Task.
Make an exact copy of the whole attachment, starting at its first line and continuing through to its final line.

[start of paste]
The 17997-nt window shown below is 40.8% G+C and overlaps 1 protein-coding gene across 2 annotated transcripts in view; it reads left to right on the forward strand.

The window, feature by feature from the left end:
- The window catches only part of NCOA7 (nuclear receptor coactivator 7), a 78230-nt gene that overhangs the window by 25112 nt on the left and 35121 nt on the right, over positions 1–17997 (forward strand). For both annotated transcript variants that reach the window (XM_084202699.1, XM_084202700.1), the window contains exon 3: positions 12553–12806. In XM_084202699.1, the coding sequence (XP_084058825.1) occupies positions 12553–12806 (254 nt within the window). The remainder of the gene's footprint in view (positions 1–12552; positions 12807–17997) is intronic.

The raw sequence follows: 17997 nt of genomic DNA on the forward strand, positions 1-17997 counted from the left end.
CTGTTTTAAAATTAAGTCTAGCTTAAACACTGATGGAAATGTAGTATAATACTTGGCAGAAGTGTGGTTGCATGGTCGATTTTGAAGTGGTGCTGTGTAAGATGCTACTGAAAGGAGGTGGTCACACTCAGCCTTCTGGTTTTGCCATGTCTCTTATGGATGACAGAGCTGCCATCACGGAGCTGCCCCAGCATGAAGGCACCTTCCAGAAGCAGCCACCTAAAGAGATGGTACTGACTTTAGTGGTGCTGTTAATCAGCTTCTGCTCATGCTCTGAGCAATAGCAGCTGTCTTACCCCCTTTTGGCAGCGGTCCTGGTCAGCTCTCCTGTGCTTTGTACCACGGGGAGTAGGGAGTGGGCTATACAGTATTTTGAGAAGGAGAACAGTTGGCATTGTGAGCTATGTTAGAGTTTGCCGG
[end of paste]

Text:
The 17997-nt window shown below is 40.8% G+C and overlaps 1 protein-coding gene across 2 annotated transcripts in view; it reads left to right on the forward strand.

The window, feature by feature from the left end:
- The window catches only part of NCOA7 (nuclear receptor coactivator 7), a 78230-nt gene that overhangs the window by 25112 nt on the left and 35121 nt on the right, over positions 1–17997 (forward strand). For both annotated transcript variants that reach the window (XM_084202699.1, XM_084202700.1), the window contains exon 3: positions 12553–12806. In XM_084202699.1, the coding sequence (XP_084058825.1) occupies positions 12553–12806 (254 nt within the window). The remainder of the gene's footprint in view (positions 1–12552; positions 12807–17997) is intronic.

The raw sequence follows: 17997 nt of genomic DNA on the forward strand, positions 1-17997 counted from the left end.
CTGTTTTAAAATTAAGTCTAGCTTAAACACTGATGGAAATGTAGTATAATACTTGGCAGAAGTGTGGTTGCATGGTCGATTTTGAAGTGGTGCTGTGTAAGATGCTACTGAAAGGAGGTGGTCACACTCAGCCTTCTGGTTTTGCCATGTCTCTTATGGATGACAGAGCTGCCATCACGGAGCTGCCCCAGCATGAAGGCACCTTCCAGAAGCAGCCACCTAAAGAGATGGTACTGACTTTAGTGGTGCTGTTAATCAGCTTCTGCTCATGCTCTGAGCAATAGCAGCTGTCTTACCCCCTTTTGGCAGCGGTCCTGGTCAGCTCTCCTGTGCTTTGTACCACGGGGAGTAGGGAGTGGGCTATACAGTATTTTGAGAAGGAGAACAGTTGGCATTGTGAGCTATGTTAGAGTTTGCCGG